World's first 'three-parent' baby is born by new IVF technique
A baby boy has the DNA of three people after being conceived using mitochondrial donation
In what embryologists are calling "a huge deal," a baby has been born using a new three-person fertility technique. It's a world first, and has brought happiness to a Jordanian family who was unable to have children without it.
The unidentified baby boy is now 5 months old, and has the usual DNA from his mother and father, as well as a tiny bit of genetic code from a donor. A team of U.S. doctors from New Hope FertilityCenter in New York City took the unprecedented (and somewhat controversial) step to make sure he would be born free of a genetic condition carried by his mother in her genes — a disorder called Leigh Syndrome that would have proved fatal to any baby conceived. The procedure, known as mitochondrial donation, was carried out in Mexico because there are no laws against it there. It involves taking all the vital DNA from the mother's egg and adding healthy mitochondria from the donor egg to create a healthy new egg that can be fertilized with the father's sperm.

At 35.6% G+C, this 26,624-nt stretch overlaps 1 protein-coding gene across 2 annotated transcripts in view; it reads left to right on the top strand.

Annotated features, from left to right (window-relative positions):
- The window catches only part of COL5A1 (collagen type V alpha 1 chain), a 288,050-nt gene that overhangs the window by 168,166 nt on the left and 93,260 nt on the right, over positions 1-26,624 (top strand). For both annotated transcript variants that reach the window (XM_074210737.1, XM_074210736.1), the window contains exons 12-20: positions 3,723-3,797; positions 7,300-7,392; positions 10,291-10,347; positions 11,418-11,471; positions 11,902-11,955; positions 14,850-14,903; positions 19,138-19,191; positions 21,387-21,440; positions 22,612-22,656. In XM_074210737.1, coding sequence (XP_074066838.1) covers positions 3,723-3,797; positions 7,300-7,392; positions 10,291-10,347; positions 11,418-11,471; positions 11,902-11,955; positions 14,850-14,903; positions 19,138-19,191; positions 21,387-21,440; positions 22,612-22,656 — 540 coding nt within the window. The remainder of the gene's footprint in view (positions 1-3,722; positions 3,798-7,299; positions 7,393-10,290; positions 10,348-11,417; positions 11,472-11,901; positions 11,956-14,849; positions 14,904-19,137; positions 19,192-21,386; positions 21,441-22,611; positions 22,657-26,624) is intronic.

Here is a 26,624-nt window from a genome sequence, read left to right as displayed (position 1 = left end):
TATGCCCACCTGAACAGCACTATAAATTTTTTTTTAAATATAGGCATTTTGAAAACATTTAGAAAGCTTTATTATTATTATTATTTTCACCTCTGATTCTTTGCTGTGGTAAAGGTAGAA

While this isn't the first time scientists have created babies that have DNA from three people, mitochondrial donation is an entirely new and significant method that could help many other families who are unable to have children because of rare genetic conditions.
In the U.K., laws have already been passed to allow the creation of babies from the DNA of three people. But critics of the new technique speculate that many failed attempts may have gone unreported before we heard this success story. Those who oppose mitochondrial donation on ethical grounds question how a child born using this technique might feel about having DNA from three people. Others warn that three-person babies may be more likely to develop cancer, have a higher risk of premature aging and may require close monitoring for their whole lives.
Dr. John Zhang, who led the team from New Hope Fertility Center, will answer questions on the technique when they present their findings at a meeting of the American Society for Reproductive Medicine in October. There's no doubt that revolutionary new techniques like this will always come with complex ethical issues. But for families who are desperately in need of it to fulfill their baby dreams, it's hard not to see it as a positive breakthrough.